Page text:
Clinical Chemistry and Laboratory Medicine (CCLM)
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Gender- and obesity-specific effect of apolipoprotein C3 gene (APOC3) –482C>T polymorphism on triglyceride concentration in Turkish adults
1Department of Genetics, Institute for Experimental Medical Research, Istanbul University, Istanbul, Turkey
2Department of Cardiology, Cerrahpasa Medical Faculty, Istanbul University, Istanbul, Turkey
3Department of Cardiology, Institute of Cardiology, Istanbul University, Istanbul, Turkey
4Department of Biology, Yildiz Technical University, Istanbul, Turkey
5Department of Public Health, Cerrahpasa Medical Faculty, Istanbul University, Istanbul, Turkey
Citation Information: Clinical Chemistry and Laboratory Medicine (CCLM). Volume 50, Issue 2, Pages 285–292, ISSN (Online) 1437-4331, ISSN (Print) 1434-6621, DOI: 10.1515/cclm.2011.747, October 2011
- Published Online:
Background: Apolipoprotein C3 (APOC3) gene polymorphisms are associated with cardiometabolic risk factors, varying in ethnicities. This study aimed to investigate such association between the APOC3 –482C>T polymorphism and cardiometabolic risk factors in the turkish adult risk factor (TARF) study cohort, stratifying by gender and obesity.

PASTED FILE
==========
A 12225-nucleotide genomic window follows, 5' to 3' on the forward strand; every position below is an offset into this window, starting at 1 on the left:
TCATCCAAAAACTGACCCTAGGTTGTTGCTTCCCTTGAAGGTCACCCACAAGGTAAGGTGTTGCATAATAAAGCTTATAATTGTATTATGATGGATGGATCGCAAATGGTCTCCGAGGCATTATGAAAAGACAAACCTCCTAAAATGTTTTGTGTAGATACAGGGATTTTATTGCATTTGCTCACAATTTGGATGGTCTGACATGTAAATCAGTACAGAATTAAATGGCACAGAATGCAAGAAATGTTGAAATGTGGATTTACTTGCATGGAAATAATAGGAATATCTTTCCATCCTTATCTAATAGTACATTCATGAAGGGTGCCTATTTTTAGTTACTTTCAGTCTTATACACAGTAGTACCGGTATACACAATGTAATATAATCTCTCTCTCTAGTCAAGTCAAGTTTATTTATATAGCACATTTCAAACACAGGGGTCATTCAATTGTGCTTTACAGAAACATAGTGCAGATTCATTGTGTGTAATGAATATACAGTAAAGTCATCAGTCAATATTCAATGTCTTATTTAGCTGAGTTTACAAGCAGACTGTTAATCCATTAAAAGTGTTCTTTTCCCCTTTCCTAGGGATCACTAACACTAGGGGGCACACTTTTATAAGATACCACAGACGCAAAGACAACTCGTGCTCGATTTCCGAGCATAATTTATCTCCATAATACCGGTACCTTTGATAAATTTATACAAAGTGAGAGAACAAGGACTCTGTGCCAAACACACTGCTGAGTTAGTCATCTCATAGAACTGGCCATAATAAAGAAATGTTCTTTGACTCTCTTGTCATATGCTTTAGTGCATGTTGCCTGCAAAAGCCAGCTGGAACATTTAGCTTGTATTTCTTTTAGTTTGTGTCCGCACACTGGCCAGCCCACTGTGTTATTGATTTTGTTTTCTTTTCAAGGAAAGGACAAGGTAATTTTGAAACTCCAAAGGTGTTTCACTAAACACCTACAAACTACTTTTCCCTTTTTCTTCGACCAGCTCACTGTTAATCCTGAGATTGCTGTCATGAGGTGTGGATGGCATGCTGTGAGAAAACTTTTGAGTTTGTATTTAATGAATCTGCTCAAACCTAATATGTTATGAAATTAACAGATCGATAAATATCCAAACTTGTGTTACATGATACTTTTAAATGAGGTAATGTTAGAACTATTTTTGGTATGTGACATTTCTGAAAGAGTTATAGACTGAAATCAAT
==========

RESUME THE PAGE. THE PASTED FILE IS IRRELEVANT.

Methods: Randomly selected 1548 individuals (757 male and 791 female, mean age 49.9±11.8 years) were genotyped for –482C>T polymorphism using hybridization probes in a Real-Time PCR LC480 device.
Results: The –482TT genotype prevailed 9.9% in men and 11.5% in women. Association between 482C>T polymorphism and dyslipidemia (p=0.036, OR=1.42, 95%Cl=1.02–1.97) was found only in men. Analysis of variance showed that anthropometric and metabolic variables were not differently distributed in APOC3 –482C>T genotypes in the study population. In relation to dyslipidemia and obesity, the –482C>T polymorphism showed significant gender-by-genotype interactions (p<0.01). When the study population was stratified according to gender and obesity, homozygotes for the T allele were associated strongly with (by 45%) elevated fasting triglyceride concentrations in obese men (p=0.009) and homeostatic model assessment (HOMA) index in non-obese women (p=0.013). Furthermore, in the same subgroups, the associations of the fasting triglyceride concentrations and HOMA index with the TT genotype remained after adjustment for risk factors (p<0.05).
Conclusions: APOC3 –482TT genotype is independently associated with elevated fasting triglyceride concentrations in obese men. Presence of obesity seems to be required for this genotype to induce markedly elevated triglycerides. Furthermore, it is associated with the dyslipidemia in men, without requirement of obesity.
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